Once I was a clever boy learning the arts of Oxford... is a quotation from the verses written by Bishop Richard Fleming (c.1385-1431) for his tomb in Lincoln Cathedral. Fleming, the founder of Lincoln College in Oxford, is the subject of my research for a D. Phil., and, like me, a son of the West Riding.

I have remarked in the past that I have a deeply meaningful on-going relationship with a dead fifteenth century bishop...
It was Fleming who, in effect, enabled me to come to Oxford and to learn its arts, and for that I am immensely grateful.


Friday, 30 January 2015

Secondary relics of King Charles I



Today is the anniversary of the regicide of the Royal Martyr, King Charles I, in 1649.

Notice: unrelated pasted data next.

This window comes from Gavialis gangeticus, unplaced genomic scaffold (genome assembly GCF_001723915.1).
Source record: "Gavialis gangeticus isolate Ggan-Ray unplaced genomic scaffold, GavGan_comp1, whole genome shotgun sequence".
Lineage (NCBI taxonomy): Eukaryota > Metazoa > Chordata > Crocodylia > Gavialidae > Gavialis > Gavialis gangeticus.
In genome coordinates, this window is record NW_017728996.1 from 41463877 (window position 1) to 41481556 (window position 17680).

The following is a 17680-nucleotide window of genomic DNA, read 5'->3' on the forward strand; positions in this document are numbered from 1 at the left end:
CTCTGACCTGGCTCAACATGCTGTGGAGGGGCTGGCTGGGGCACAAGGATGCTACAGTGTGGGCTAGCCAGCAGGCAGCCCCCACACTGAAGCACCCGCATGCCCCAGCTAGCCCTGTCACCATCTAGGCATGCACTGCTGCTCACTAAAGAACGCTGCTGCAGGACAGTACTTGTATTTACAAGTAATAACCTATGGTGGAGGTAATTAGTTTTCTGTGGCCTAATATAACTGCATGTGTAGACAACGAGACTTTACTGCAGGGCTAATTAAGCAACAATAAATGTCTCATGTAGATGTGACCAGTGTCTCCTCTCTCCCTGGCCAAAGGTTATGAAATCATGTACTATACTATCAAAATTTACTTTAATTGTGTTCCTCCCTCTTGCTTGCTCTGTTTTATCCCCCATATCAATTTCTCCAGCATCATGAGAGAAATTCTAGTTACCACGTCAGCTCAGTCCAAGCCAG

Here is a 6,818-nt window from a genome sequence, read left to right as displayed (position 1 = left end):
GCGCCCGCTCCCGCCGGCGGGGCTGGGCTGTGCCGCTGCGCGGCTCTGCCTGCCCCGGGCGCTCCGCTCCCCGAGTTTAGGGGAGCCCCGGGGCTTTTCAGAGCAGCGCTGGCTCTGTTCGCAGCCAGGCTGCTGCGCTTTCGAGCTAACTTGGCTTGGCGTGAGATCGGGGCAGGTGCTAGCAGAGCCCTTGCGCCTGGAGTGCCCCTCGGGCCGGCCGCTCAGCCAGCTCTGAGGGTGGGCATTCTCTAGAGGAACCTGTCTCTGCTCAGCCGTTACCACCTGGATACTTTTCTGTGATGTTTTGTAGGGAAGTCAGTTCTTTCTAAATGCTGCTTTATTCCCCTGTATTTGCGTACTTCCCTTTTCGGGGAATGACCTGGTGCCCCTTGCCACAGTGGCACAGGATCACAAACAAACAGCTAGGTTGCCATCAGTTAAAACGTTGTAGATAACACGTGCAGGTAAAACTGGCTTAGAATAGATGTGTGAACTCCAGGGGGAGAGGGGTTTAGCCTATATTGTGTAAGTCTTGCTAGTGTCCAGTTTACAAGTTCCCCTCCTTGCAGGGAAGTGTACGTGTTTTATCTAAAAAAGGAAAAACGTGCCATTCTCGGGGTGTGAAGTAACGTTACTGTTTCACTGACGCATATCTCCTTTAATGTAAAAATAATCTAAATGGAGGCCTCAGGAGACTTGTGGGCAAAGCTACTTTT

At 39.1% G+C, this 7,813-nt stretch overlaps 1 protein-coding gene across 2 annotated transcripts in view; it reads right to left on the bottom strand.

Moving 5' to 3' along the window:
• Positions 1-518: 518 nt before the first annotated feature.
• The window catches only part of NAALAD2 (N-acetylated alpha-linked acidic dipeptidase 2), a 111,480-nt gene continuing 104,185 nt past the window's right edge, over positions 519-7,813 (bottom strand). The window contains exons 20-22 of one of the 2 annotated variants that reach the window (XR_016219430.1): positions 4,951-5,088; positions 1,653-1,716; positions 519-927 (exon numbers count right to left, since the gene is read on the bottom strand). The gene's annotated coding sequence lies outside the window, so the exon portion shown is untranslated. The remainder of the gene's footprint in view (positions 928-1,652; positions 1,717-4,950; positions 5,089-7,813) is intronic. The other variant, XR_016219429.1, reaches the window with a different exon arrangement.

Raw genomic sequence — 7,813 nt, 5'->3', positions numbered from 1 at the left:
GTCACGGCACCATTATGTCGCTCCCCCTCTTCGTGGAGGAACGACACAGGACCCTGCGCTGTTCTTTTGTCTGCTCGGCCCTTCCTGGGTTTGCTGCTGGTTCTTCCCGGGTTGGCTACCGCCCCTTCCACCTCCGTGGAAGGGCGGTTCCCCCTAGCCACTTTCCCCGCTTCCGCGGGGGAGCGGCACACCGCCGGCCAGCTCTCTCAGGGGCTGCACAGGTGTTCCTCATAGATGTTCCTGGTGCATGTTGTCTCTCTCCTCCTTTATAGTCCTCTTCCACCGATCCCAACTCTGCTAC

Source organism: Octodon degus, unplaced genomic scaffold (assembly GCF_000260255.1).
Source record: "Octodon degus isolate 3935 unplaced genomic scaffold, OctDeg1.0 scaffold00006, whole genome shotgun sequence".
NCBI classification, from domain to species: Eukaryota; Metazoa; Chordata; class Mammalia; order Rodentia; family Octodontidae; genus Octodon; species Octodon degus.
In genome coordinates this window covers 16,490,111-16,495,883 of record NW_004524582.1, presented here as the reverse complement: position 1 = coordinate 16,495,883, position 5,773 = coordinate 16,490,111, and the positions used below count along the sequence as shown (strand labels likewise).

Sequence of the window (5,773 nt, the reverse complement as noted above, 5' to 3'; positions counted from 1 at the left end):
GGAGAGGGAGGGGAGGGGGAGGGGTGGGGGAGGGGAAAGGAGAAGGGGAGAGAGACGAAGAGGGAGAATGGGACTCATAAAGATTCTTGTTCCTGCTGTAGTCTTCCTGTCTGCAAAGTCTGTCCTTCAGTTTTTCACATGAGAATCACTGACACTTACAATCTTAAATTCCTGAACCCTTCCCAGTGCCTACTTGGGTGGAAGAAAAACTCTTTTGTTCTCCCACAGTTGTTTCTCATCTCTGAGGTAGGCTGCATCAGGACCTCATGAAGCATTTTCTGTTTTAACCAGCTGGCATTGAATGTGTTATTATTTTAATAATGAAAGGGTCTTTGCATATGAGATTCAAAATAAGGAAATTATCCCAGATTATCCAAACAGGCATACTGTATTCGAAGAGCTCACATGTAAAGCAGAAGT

Image: The Mad Monarchist
 
My previous posts about this anniversary can be seen at The Royal Martyr , at Post Mortem Patris Pro Filio , at "Remember" and at  Commemorating the Royal Martyr
 
It seems therefore an appropriate day on which to share the news published last month by the Bodleian Library who have recently acquired the travelling library owned by the King when he was Prince of Wales. It is a fascinating insight into his intellectual formation as heir to the throne. The announcement of this acquisition can be read at the illustrated post  Bodleian receives Charles I's travelling library
  
 

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